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Review: Land of Bad (2024)

Land of Bad (2024)

Directed by: William Eubank

Premise: An elite American military unit deploys in the Philippines. When the mission goes awry, an inexperienced soldier (Liam Hemsworth) must find his way to the extraction point with the assistance of a drone operator (Russell Crowe).

What Works: One of the underreported trends in cinema these past few years has been a steady supply of impressive combat films such as All Quiet on the Western Front, Greyhound, Devotion, The Covenant, and The Outpost. Land of Bad is another title in this trend and it mixes the buddies-in-action scenario seen in many combat pictures with elements unique to contemporary warfare, namely the role of drones as dramatized in Eye in the Sky. The story unfolds from the point of view of an Air Force JTAC (Joint Terminal Attack Controller: a soldier who coordinates air support) assigned with a Delta force team as they attempt to rescue a CIA agent held captive by terrorists. The JTAC is the outsider of the group which makes him dramatically compelling and actor Liam Hemsworth plays this character as simultaneously competent at his job but also inexperienced in the field; this combination makes for a compelling hero. As the mission goes sideways, the JTAC is isolated and must rise to the occasion. Land of Bad satisfies as a war film, offering the visceral thrills and masculine appeals that audiences typically look for. The action sequences are highly polished while also retaining a gritty realism. The action cuts back and forth between the field and a drone control center. The filmmakers integrate the action well in ways that compound the excitement and allow for some characterization. Russell Crowe plays the drone operator and he contributes a lot of color and humanity to the picture.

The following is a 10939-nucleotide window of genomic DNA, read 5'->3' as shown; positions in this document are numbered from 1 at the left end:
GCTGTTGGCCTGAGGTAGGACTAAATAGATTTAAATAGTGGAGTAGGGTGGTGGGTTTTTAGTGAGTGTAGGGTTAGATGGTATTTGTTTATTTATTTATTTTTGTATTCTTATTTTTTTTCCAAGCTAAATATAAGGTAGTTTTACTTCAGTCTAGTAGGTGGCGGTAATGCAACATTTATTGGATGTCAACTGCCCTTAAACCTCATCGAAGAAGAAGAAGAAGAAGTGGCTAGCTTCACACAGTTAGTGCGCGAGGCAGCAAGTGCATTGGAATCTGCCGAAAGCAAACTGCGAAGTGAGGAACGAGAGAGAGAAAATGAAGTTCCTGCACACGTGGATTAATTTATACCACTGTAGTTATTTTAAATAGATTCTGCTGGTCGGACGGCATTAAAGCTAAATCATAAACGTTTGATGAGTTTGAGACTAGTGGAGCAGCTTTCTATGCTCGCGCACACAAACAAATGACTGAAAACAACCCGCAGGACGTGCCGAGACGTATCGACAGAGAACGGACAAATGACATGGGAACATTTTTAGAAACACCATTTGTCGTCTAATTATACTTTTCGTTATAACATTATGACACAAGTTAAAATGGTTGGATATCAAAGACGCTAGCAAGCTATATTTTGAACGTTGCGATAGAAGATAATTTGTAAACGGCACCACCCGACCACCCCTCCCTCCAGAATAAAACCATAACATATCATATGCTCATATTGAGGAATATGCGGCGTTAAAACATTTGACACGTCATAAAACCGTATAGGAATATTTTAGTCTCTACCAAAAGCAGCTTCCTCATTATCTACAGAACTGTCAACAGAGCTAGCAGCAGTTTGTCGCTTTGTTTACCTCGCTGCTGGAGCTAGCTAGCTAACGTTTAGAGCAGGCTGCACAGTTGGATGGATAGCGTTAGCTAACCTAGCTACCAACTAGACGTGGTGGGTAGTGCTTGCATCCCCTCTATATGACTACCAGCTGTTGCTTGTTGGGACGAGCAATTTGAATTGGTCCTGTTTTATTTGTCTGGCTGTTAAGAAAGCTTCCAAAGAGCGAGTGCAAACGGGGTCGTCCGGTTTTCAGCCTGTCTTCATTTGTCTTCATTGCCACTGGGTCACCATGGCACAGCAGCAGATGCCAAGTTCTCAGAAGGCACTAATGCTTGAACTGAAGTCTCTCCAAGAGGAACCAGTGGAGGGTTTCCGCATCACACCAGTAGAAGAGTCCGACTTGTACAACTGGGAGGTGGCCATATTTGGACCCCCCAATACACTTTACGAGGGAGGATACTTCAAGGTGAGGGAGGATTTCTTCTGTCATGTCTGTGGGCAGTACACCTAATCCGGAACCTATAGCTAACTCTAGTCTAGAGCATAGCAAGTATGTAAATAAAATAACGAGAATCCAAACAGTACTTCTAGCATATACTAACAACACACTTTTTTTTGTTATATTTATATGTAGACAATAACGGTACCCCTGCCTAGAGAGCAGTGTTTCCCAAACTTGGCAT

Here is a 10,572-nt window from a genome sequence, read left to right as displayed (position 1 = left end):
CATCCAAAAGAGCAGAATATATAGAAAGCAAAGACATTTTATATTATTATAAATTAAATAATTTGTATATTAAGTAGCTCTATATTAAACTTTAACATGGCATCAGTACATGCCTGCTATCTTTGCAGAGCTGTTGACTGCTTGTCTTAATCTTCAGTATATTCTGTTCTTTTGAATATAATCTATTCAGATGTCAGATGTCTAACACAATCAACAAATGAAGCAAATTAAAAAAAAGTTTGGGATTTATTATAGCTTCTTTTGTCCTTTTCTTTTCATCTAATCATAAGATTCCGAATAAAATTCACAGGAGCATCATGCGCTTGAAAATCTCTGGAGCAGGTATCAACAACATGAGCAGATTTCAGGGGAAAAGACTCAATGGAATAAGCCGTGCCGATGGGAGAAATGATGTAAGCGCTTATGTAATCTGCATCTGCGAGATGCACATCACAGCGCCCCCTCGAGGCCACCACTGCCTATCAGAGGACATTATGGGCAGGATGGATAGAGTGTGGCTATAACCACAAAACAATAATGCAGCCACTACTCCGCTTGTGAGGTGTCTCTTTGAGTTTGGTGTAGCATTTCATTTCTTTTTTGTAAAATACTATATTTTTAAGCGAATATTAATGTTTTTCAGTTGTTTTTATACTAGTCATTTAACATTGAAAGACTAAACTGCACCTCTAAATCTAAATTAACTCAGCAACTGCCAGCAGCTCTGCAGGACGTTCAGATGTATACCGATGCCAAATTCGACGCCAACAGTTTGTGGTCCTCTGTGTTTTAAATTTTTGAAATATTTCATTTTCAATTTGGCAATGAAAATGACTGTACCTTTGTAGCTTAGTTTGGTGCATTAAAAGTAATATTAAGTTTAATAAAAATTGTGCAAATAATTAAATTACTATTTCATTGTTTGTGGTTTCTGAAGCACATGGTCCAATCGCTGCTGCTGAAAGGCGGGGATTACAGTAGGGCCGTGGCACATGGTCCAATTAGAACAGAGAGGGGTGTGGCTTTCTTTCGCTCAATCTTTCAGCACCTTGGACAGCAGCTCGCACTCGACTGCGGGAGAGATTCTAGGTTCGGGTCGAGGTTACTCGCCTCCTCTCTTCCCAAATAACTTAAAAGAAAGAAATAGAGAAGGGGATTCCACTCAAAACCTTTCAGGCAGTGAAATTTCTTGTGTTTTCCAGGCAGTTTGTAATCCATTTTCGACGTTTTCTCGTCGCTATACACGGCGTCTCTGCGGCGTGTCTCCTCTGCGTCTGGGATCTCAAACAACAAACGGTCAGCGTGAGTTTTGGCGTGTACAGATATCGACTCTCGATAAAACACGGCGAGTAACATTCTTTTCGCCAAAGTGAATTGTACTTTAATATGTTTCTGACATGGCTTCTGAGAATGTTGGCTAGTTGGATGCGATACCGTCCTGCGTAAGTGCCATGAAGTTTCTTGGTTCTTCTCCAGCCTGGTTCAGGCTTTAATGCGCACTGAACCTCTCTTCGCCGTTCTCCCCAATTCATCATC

What Doesn’t: Hollywood has a longstanding cooperative relationship with the United States military and filmmakers have consistently created pictures that celebrate American military might while downplaying or ignoring the political implications or moral consequences of militarism. Land of Bad is yet another film that places American soldiers in the field but never asks meaningful questions about why they are there. In that respect, Land of Bad is no different than a lot of Hollywood’s output. But like many equivalent pictures, Land of Bad ought to be understood as part of a larger propaganda effort by the military industrial complex and it relies on familiar war genre tropes. The characters are thin and the story is familiar. We’re given just enough information to place these soldiers into recognizable character slots and the story works through a familiar pattern we’ve seen in other pictures. This is Missing in Action and Rambo: First Blood Part II but in a slightly more realistic context.  

Bottom Line: Land of Bad is a well-made combat film. It does not reinvent the genre but it does fulfill what audiences look for in this kind movie.

Episode: #986 (February 25, 2024)